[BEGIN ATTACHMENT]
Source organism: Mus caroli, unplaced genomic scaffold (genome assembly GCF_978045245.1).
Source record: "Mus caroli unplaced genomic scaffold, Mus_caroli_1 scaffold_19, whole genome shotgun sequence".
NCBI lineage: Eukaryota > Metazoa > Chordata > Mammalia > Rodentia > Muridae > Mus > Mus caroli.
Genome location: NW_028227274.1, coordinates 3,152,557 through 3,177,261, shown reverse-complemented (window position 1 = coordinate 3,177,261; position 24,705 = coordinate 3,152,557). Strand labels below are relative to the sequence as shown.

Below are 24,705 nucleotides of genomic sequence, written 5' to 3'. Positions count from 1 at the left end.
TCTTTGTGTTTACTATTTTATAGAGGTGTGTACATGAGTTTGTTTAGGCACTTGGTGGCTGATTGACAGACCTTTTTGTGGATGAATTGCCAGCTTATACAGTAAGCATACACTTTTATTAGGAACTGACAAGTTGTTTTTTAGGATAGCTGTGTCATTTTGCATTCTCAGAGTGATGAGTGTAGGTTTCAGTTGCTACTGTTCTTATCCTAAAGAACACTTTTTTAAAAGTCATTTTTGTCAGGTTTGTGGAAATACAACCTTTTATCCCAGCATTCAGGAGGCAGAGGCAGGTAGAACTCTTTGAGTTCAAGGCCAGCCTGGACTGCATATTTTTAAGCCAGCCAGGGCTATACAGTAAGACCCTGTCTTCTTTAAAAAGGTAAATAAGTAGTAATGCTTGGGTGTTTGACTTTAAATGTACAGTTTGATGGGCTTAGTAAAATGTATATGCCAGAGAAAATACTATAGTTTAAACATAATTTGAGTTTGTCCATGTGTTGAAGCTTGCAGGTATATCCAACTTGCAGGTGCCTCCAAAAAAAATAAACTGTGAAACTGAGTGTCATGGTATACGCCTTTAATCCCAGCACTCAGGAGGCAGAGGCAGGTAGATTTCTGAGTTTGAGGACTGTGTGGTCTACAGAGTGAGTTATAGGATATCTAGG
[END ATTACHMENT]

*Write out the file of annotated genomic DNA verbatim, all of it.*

Source organism: Mus caroli, unplaced genomic scaffold (genome assembly GCF_978045245.1).
Source record: "Mus caroli unplaced genomic scaffold, Mus_caroli_1 scaffold_19, whole genome shotgun sequence".
NCBI lineage: Eukaryota > Metazoa > Chordata > Mammalia > Rodentia > Muridae > Mus > Mus caroli.
Genome location: NW_028227274.1, coordinates 3,152,557 through 3,177,261, shown reverse-complemented (window position 1 = coordinate 3,177,261; position 24,705 = coordinate 3,152,557). Strand labels below are relative to the sequence as shown.

Below are 24,705 nucleotides of genomic sequence, written 5' to 3'. Positions count from 1 at the left end.
TCTTTGTGTTTACTATTTTATAGAGGTGTGTACATGAGTTTGTTTAGGCACTTGGTGGCTGATTGACAGACCTTTTTGTGGATGAATTGCCAGCTTATACAGTAAGCATACACTTTTATTAGGAACTGACAAGTTGTTTTTTAGGATAGCTGTGTCATTTTGCATTCTCAGAGTGATGAGTGTAGGTTTCAGTTGCTACTGTTCTTATCCTAAAGAACACTTTTTTAAAAGTCATTTTTGTCAGGTTTGTGGAAATACAACCTTTTATCCCAGCATTCAGGAGGCAGAGGCAGGTAGAACTCTTTGAGTTCAAGGCCAGCCTGGACTGCATATTTTTAAGCCAGCCAGGGCTATACAGTAAGACCCTGTCTTCTTTAAAAAGGTAAATAAGTAGTAATGCTTGGGTGTTTGACTTTAAATGTACAGTTTGATGGGCTTAGTAAAATGTATATGCCAGAGAAAATACTATAGTTTAAACATAATTTGAGTTTGTCCATGTGTTGAAGCTTGCAGGTATATCCAACTTGCAGGTGCCTCCAAAAAAAATAAACTGTGAAACTGAGTGTCATGGTATACGCCTTTAATCCCAGCACTCAGGAGGCAGAGGCAGGTAGATTTCTGAGTTTGAGGACTGTGTGGTCTACAGAGTGAGTTATAGGATATCTAGG